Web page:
were able to be present, the Lodge continued to meet and carry on the good work, and though it was reluctantly decided to dissolve the
Lodge of Instruction early in the war, as the bombing raids began to slacken off, by unanimous vote it was re-opened in October, 1943.
As a compensation for the loss of the Ladies' Festival during the war years, the Master's Lady was presented with a suitable gift.
Early in 1944 the Lodge mourned the sad loss of their ruling Master W .Bro. J. H. Roberts (L.G.R.). W.Bro. William Duncumb (I.P; M.)
served as acting Master for the rest of the Masonic year and was again installed in the chair on the 18th April 1944.
From 1942 until 1945 the Lodge met at the "Holborn Restaurant," then moved to its present home at Freemasons' Hall, Great Queen
Street, London W.C.2.
The end of hostilities saw the welcome return to the fold of those brethren who had been called away on war service, and once again
meetings were swelled by an increasing number of visitors, pleased to resume old friendships and partake of the cordial hospitality that has
always been a hallmark of the "Doric."
During the meeting of the 9th September, 1947 it was voted that the sum of twenty guineas be taken from the Lodge Funds to provide a
suitable gift as a small token of the magnificent services rendered by W .Bro. E. Kilburn (P.G.Std.B. Eng.), (P.P.G.D. Essex), (L.G.R.),
Secretary of the Lodge for twenty- one years. A small committee was elected to deal with this pleasing matter, and it was settled that the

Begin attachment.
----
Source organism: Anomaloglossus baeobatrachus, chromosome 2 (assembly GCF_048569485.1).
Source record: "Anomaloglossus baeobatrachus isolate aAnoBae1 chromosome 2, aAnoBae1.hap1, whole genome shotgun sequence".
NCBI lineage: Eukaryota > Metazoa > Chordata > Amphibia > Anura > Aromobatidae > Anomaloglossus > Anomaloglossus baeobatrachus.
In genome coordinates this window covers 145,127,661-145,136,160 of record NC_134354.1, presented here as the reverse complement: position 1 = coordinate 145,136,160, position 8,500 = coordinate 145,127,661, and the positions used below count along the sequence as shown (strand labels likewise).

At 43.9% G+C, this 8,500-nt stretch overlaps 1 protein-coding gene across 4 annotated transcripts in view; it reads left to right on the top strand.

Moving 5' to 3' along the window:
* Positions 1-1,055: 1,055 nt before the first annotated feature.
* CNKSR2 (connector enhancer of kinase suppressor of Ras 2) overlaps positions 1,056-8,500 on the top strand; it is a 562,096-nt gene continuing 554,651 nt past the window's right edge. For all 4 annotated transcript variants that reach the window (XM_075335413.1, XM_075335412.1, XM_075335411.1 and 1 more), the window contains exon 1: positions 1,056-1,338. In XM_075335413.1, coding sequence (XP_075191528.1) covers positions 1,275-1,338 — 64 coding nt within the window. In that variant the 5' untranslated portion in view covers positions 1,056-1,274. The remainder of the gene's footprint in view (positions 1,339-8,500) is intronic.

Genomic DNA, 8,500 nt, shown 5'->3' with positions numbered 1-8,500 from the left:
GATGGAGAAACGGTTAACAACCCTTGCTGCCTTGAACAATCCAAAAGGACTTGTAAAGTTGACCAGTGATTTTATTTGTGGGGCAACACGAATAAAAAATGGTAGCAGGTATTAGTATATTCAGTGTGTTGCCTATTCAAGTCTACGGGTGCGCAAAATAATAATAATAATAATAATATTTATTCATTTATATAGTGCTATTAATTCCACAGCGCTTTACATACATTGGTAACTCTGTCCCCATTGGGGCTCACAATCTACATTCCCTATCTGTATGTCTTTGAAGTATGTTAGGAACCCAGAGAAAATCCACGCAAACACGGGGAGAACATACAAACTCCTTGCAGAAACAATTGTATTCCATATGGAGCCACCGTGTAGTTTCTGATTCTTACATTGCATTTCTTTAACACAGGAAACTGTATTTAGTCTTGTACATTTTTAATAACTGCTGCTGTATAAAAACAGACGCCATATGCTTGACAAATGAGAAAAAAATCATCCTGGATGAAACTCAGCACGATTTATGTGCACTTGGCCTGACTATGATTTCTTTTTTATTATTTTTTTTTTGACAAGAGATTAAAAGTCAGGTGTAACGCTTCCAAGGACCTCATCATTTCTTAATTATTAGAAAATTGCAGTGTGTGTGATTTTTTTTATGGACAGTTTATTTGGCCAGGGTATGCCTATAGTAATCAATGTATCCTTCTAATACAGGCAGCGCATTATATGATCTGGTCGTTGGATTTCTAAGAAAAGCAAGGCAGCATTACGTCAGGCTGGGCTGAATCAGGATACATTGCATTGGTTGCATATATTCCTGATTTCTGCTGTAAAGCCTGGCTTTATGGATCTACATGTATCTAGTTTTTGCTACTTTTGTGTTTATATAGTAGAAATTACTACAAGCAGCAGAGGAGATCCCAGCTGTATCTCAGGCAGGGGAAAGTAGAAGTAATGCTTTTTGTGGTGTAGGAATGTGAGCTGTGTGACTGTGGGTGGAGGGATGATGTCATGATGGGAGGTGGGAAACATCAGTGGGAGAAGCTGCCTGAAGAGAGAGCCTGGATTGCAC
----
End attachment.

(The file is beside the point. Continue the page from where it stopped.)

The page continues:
gift should take the practical form of a cheque. This was later presented in Open Lodge together with an illuminated address, with loud
acclaim from the brethren.
At the October meeting, 1947 the Lodge was honoured by a distinguished visitor from overseas, W.Bro. G. A. Blair, who had been
commissioned by the Doric Lodge No.151, Melbourne, Australia, to present to the ruling Master W.Bro. R. J. Howe, a set of engraved
gavels made from various native woods as a sign of brotherly esteem and affection.
On the 13th September 1949, tragedy again struck at the heart of the Lodge as the brethren sorrowfully rose to pay Masonic tribute to the
memory of W .Bro. E. Harman, sadly stricken down so early during his year of office as Worshipful Master. Once more the Lodge had
reason to be grateful to its Past Masters, especially W .Bro. Minute, who stepped into the breach to ensure the smooth continuance of
Masonic business, until the next regular period of election.
At the Installation meeting in April 1951, W.Bro. Ben Harrison was invested as Treasurer due to W .Bro. W. Russell (who had acted in
this capacity for eight years) being installed as Master. During his year of office the Worshipful Master did not encroach too deeply upon
the resources of the Exchequer, for the following year he was once more entrusted with the care of the Lodge's finances!!
At the January meeting in 1956, the Secretary reported that two brethren who wished to remain anonymous had purchased and forwarded
to Grand Lodge Museum on behalf of the brethren of the Lodge, the gold Past Master's Jewel worn by the late W.Bro. Albert J. Dyer
(O.B.E.), (P.A.G.D.C.), an old and beloved member of the Lodge who had passed away on March 18th, 1955.